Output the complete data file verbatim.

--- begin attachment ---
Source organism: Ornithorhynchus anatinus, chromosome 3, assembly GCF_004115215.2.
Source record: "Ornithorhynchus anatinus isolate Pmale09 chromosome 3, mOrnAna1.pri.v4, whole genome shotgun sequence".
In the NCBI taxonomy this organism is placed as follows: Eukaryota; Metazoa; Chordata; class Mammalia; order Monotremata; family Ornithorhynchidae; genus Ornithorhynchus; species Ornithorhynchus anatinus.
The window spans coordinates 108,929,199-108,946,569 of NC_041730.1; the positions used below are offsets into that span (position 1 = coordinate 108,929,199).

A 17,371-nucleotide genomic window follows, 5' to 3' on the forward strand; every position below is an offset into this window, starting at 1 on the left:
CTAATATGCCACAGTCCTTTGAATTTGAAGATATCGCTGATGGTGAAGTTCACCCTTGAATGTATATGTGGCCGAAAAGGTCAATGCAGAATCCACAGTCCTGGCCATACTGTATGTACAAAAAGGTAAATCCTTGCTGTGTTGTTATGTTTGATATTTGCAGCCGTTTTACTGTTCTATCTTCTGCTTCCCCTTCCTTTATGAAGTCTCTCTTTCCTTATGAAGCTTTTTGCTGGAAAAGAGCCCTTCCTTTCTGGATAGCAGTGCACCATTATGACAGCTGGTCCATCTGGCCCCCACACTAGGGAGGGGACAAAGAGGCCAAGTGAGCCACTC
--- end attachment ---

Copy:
Source organism: Ornithorhynchus anatinus, chromosome 3, assembly GCF_004115215.2.
Source record: "Ornithorhynchus anatinus isolate Pmale09 chromosome 3, mOrnAna1.pri.v4, whole genome shotgun sequence".
In the NCBI taxonomy this organism is placed as follows: Eukaryota; Metazoa; Chordata; class Mammalia; order Monotremata; family Ornithorhynchidae; genus Ornithorhynchus; species Ornithorhynchus anatinus.
The window spans coordinates 108,929,199-108,946,569 of NC_041730.1; the positions used below are offsets into that span (position 1 = coordinate 108,929,199).

A 17,371-nucleotide genomic window follows, 5' to 3' on the forward strand; every position below is an offset into this window, starting at 1 on the left:
CTAATATGCCACAGTCCTTTGAATTTGAAGATATCGCTGATGGTGAAGTTCACCCTTGAATGTATATGTGGCCGAAAAGGTCAATGCAGAATCCACAGTCCTGGCCATACTGTATGTACAAAAAGGTAAATCCTTGCTGTGTTGTTATGTTTGATATTTGCAGCCGTTTTACTGTTCTATCTTCTGCTTCCCCTTCCTTTATGAAGTCTCTCTTTCCTTATGAAGCTTTTTGCTGGAAAAGAGCCCTTCCTTTCTGGATAGCAGTGCACCATTATGACAGCTGGTCCATCTGGCCCCCACACTAGGGAGGGGACAAAGAGGCCAAGTGAGCCACTC